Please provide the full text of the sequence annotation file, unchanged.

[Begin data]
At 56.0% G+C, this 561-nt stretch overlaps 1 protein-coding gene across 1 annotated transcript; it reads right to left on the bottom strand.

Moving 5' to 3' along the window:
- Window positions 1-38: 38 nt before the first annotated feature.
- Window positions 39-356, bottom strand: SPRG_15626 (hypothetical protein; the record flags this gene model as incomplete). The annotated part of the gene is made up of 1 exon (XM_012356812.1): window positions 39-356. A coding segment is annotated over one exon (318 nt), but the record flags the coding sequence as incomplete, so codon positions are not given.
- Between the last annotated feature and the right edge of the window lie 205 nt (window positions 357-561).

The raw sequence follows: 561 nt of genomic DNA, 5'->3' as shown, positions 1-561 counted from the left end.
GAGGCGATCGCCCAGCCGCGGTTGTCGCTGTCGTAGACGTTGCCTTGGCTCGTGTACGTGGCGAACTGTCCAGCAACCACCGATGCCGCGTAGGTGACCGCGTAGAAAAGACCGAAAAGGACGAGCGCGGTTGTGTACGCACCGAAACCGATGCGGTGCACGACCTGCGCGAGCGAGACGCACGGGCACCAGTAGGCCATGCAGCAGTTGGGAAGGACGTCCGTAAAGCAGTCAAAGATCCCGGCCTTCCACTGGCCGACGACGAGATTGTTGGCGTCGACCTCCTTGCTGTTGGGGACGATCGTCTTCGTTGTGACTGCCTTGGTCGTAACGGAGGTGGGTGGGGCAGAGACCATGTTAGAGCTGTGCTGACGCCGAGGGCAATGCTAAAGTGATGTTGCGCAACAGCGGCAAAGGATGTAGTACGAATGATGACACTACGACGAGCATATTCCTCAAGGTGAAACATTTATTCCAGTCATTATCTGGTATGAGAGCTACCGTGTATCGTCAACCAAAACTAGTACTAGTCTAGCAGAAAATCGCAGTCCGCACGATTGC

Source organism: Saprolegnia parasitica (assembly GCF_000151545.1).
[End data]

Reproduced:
At 56.0% G+C, this 561-nt stretch overlaps 1 protein-coding gene across 1 annotated transcript; it reads right to left on the bottom strand.

Moving 5' to 3' along the window:
- Window positions 1-38: 38 nt before the first annotated feature.
- Window positions 39-356, bottom strand: SPRG_15626 (hypothetical protein; the record flags this gene model as incomplete). The annotated part of the gene is made up of 1 exon (XM_012356812.1): window positions 39-356. A coding segment is annotated over one exon (318 nt), but the record flags the coding sequence as incomplete, so codon positions are not given.
- Between the last annotated feature and the right edge of the window lie 205 nt (window positions 357-561).

The raw sequence follows: 561 nt of genomic DNA, 5'->3' as shown, positions 1-561 counted from the left end.
GAGGCGATCGCCCAGCCGCGGTTGTCGCTGTCGTAGACGTTGCCTTGGCTCGTGTACGTGGCGAACTGTCCAGCAACCACCGATGCCGCGTAGGTGACCGCGTAGAAAAGACCGAAAAGGACGAGCGCGGTTGTGTACGCACCGAAACCGATGCGGTGCACGACCTGCGCGAGCGAGACGCACGGGCACCAGTAGGCCATGCAGCAGTTGGGAAGGACGTCCGTAAAGCAGTCAAAGATCCCGGCCTTCCACTGGCCGACGACGAGATTGTTGGCGTCGACCTCCTTGCTGTTGGGGACGATCGTCTTCGTTGTGACTGCCTTGGTCGTAACGGAGGTGGGTGGGGCAGAGACCATGTTAGAGCTGTGCTGACGCCGAGGGCAATGCTAAAGTGATGTTGCGCAACAGCGGCAAAGGATGTAGTACGAATGATGACACTACGACGAGCATATTCCTCAAGGTGAAACATTTATTCCAGTCATTATCTGGTATGAGAGCTACCGTGTATCGTCAACCAAAACTAGTACTAGTCTAGCAGAAAATCGCAGTCCGCACGATTGC

Source organism: Saprolegnia parasitica (assembly GCF_000151545.1).